Passport officers' errors in face matching

David White, Richard I. Kemp, Rob Jenkins, Michael Matheson, A. Mike Burton

Research output: Contribution to journalArticleResearchpeer-review

239 Citations (Scopus)
36 Downloads (Pure)


Photo-ID is widely used in security settings, despite research showing that viewers find it very difficult to match unfamiliar faces. Here we test participants with specialist experience and training in the task: passport-issuing officers. First, we ask officers to compare photos to live ID-card bearers, and observe high error rates, including 14% false acceptance of 'fraudulent' photos. Second, we compare passport officers with a set of student participants, and find equally poor levels of accuracy in both groups. Finally, we observe that passport officers show no performance advantage over the general population on a standardised face-matching task. Across all tasks, we observe very large individual differences: while average performance of passport staff was poor, some officers performed very accurately - though this was not related to length of experience or training. We propose that improvements in security could be made by emphasising personnel selection.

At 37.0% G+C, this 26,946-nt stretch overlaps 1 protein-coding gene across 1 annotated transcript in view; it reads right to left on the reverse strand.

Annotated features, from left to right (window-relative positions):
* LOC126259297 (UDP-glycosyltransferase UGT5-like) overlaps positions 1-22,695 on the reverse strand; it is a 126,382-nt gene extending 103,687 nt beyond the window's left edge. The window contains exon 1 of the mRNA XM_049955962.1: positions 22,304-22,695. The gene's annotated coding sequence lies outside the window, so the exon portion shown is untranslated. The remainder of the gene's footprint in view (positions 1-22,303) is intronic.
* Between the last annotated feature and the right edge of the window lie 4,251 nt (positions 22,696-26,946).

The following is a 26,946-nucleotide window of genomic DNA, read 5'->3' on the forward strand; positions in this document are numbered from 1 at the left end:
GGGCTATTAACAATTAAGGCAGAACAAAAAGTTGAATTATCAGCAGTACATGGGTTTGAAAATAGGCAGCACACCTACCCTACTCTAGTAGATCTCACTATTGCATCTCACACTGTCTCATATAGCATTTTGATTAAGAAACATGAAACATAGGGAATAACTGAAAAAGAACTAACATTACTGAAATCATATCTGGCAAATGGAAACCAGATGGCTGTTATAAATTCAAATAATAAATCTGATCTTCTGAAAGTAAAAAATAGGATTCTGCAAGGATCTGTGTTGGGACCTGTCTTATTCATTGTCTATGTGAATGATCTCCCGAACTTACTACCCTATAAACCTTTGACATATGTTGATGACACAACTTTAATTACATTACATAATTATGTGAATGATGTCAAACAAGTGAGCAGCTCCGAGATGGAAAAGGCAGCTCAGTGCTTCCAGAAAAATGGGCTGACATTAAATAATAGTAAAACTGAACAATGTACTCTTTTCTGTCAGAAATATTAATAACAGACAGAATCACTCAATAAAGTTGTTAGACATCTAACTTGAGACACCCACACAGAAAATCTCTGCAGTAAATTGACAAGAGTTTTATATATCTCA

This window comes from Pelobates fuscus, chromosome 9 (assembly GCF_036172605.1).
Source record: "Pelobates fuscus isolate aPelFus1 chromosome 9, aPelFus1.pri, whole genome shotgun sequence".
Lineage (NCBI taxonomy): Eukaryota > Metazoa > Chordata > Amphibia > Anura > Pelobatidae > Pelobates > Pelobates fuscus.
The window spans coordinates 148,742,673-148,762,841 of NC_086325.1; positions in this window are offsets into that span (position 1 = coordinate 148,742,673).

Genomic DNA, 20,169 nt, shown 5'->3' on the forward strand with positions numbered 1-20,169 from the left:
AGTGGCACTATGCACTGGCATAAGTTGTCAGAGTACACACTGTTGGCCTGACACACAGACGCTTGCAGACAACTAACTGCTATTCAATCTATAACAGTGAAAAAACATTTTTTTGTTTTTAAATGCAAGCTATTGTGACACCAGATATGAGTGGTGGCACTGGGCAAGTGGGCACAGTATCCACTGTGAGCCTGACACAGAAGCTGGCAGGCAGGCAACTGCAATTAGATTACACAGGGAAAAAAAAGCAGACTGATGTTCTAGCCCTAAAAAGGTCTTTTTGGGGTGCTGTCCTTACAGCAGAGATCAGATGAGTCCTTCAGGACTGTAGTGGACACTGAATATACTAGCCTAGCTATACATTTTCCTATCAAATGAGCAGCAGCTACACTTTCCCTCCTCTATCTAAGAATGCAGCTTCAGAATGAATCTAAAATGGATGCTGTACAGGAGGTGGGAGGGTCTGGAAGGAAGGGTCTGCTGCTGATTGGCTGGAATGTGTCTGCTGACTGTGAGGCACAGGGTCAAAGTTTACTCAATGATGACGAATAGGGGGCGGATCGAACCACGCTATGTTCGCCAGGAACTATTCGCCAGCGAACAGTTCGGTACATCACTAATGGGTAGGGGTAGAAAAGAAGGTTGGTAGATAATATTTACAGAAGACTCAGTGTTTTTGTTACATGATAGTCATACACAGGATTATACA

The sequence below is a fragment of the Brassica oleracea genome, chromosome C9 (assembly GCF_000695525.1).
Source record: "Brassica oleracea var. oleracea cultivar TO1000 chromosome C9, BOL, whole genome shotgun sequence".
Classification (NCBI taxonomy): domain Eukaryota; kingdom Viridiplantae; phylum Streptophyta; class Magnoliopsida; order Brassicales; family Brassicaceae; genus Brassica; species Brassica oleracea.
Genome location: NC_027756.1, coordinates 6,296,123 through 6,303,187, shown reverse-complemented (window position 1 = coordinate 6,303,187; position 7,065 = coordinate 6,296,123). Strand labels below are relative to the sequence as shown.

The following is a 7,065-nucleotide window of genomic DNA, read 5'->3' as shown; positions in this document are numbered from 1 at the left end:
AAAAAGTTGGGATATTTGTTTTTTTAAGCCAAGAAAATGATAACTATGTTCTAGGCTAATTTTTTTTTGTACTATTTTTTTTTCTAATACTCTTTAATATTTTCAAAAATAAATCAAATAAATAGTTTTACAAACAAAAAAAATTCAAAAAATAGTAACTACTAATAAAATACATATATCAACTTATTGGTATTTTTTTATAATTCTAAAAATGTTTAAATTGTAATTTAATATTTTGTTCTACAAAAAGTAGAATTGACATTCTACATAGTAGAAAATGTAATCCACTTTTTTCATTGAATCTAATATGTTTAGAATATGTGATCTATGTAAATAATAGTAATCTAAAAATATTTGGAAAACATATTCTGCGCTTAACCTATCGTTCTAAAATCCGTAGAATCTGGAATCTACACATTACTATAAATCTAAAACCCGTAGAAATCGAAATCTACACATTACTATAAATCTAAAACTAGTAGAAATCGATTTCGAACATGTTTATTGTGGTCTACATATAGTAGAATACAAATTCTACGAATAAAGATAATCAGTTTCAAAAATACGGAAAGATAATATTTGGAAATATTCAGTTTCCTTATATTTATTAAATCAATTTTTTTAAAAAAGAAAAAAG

Original languageEnglish
Article numbere103510
JournalPLoS One
Issue number8
Publication statusPublished - 18 Aug 2014
Externally publishedYes


Dive into the research topics of 'Passport officers' errors in face matching'. Together they form a unique fingerprint.

Cite this